Types of Palettes

The golden rule about palettes is that there is no perfect  palette. The type of palette you use is completely up to personal preference! I would like to note that I am not a palette addict...I just haven't found the one yet. 

There are three main types of palettes: plastic, metal and porcelain/ceramic. 


Left: Mijello Fusion

Right: Cheap Plastic Folding palette

Plastic Palettes

My first palette was a plastic folding Mijello Fusion with 33 slanted wells. The one on the right is a cheap plastic palette you can find anywhere in any art store.

The great thing about plastic palettes is that they are relatively inexpensive ranging anywhere from $4-$30 and with "high-end" plastic palettes (such as the Mijello line) ranging $30-$50. Plastic palettes are usually preferred by painters because it is easier to work with. The surface area of most plastic palettes allow you to see the colors laid out which gives you better control of the water to paint ratio.

Unfortunately, the downside to plastic palettes is that you cannot move your colors around once you have squeezed the paint out of the tubes and onto the palette. Plastic palettes are also known to stain over time but there are a few out there that claim to be "stain-resistant."

Eventually I grew annoyed with the Mijello because I acquired too many colors and did not like the stains which accumulated in the wells.  


Metal Palettes

I moved on from plastic palettes and researched for a palette that would allow you to switch or swap out colors. This is where metal palettes come in. Metal palettes are extremely durable and can last 10-20+ years. In metal palettes, you need to buy half-pans or full-pans  which are these little cube-like blocks to fill your paint in. These pans are made of plastic but once filled, should hold you enough paint to last several months to a year (dependent on your brand of watercolors which I will cover in another post).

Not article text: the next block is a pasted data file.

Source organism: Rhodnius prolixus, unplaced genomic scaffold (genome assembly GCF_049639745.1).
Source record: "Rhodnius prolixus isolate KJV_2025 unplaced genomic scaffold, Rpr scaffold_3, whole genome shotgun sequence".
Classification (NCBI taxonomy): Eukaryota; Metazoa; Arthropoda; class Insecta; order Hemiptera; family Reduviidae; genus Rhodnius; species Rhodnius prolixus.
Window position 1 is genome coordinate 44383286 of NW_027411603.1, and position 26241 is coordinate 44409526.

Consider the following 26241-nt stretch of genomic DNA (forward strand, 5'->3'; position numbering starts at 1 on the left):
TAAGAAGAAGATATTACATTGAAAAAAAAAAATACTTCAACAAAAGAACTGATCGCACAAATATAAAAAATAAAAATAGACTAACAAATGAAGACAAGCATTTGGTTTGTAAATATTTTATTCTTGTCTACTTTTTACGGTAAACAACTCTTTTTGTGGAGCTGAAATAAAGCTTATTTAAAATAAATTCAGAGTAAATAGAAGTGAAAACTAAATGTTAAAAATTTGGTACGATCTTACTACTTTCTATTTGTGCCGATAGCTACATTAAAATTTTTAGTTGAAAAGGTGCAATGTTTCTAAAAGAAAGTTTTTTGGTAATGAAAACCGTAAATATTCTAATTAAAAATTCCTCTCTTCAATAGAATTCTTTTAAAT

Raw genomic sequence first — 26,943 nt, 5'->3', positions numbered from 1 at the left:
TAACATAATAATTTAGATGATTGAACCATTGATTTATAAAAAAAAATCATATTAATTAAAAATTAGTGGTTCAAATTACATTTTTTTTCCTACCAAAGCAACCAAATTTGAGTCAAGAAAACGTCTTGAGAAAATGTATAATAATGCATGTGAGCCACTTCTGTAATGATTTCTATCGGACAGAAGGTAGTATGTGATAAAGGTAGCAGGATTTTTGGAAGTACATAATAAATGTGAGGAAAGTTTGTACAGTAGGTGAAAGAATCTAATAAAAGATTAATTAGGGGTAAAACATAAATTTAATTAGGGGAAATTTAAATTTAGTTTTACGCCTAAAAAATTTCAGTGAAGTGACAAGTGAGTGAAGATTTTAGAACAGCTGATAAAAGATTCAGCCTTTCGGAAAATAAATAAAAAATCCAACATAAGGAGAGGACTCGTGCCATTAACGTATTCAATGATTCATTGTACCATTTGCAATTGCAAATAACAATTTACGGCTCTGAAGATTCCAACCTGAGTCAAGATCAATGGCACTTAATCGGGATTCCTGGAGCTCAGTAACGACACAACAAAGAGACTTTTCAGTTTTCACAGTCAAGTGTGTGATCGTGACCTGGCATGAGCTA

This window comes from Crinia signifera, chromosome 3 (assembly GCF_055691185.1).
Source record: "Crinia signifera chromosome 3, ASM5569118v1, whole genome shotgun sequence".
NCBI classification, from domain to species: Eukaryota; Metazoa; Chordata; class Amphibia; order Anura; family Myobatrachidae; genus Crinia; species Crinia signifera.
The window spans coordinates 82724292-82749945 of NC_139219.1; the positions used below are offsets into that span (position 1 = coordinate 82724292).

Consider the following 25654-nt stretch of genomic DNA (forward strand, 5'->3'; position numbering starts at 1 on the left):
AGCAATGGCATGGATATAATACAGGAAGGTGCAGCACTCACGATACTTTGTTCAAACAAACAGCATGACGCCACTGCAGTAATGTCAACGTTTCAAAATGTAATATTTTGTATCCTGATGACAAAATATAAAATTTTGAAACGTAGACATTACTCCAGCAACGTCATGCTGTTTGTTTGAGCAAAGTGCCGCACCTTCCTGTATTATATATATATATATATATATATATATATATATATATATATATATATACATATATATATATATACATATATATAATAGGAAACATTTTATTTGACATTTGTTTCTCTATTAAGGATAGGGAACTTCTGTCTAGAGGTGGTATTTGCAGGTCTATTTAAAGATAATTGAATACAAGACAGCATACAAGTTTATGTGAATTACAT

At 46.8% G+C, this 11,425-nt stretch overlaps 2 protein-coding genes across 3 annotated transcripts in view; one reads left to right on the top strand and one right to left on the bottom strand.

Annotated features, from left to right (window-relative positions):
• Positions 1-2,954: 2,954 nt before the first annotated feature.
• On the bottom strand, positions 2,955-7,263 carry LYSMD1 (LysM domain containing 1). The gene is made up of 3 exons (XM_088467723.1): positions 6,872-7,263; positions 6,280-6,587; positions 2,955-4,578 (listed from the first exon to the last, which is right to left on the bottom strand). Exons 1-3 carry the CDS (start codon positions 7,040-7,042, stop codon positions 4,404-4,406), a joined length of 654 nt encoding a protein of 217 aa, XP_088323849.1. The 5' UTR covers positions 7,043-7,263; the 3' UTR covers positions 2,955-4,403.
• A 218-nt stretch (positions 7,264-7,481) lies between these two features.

I absolutely loved using a metal box/palette to hold my paints. In fact, I loved it so much that I even bought a second one! 

Two 4 row Kremer Metax Boxes

First metal box is on the left with some heavy use. 

Second one stores my earth colors and glitter watercolors. 

After some time...I realized the problem with metal boxes for painting is that it limits your brush movements. My brushes are now larger for canvas paintings and can barely squeeze into a tiny well. Additionally, the metal boxes stain even more  than the plastic would. I'm a picky painter and I dislike stains on my palette because I would like to see the proper shade of color before I apply it on a canvas. I rinsed out the top cover of my metal palette but the darker pigments stayed behind. However, these are great for transport/travel or plein air  painting outdoors. Since I live in New York City, I did not care for that added benefit though because I never bring it outside my apartment.


Porcelain Palettes

This type is extremely durable, usually heavy and also fragile. They are probably the best you can buy. The downside is that they are quite heavy to hold with one hand and are not meant to be used outside your studio or home. They are really easy to clean up and does not stain. I also love how my brushes glide across the surface on a porcelain palette. Mixing paints on a porcelain palette is also much better than a metal one because the paints do not separate or bead. I bought mine on sale at Utrecht for around $4 which is not too bad. I would love to have a full sized porcelain palette like the Stephen Quiller Porcelain Palette or the Tom Lynch Palette but fear breaking them. Maybe I'll get one at a later time.

After filling it with some paints, I matched the paints against a color chart and it was exactly the way it looked on the palette. Splendid!

My Main Palette

So I went to the art store today and settled on the Mijello Bullet Proof Glass Palette  which sounded promising in terms of non-staining and allows you to see the true color of your paints. I think this is the one for me. I have plenty of mixing room and I absolutely love how my paints appear as they should on the palette and on paper/canvas.

 With the metal box before, I had issues judging if purples were dark enough or if a certain shade dried darker than it was supposed to be. This Mijello palette seems to solve all my problems and I'm probably going to use it as my main palette. Each type of palette has a different function. If you're just beginning, I recommend buying a plastic that suits your painting style. Some painters hate plastic palettes while others love them but they are preferred in beginner classes for the sheer ease of color mixing and availability. 

Close up shot on the blues. The Phthalo Blue looks as magnificent on palette as it does on paper.

Hope you enjoyed this long and lengthy post! Feel free to leave your thoughts in the comments below :)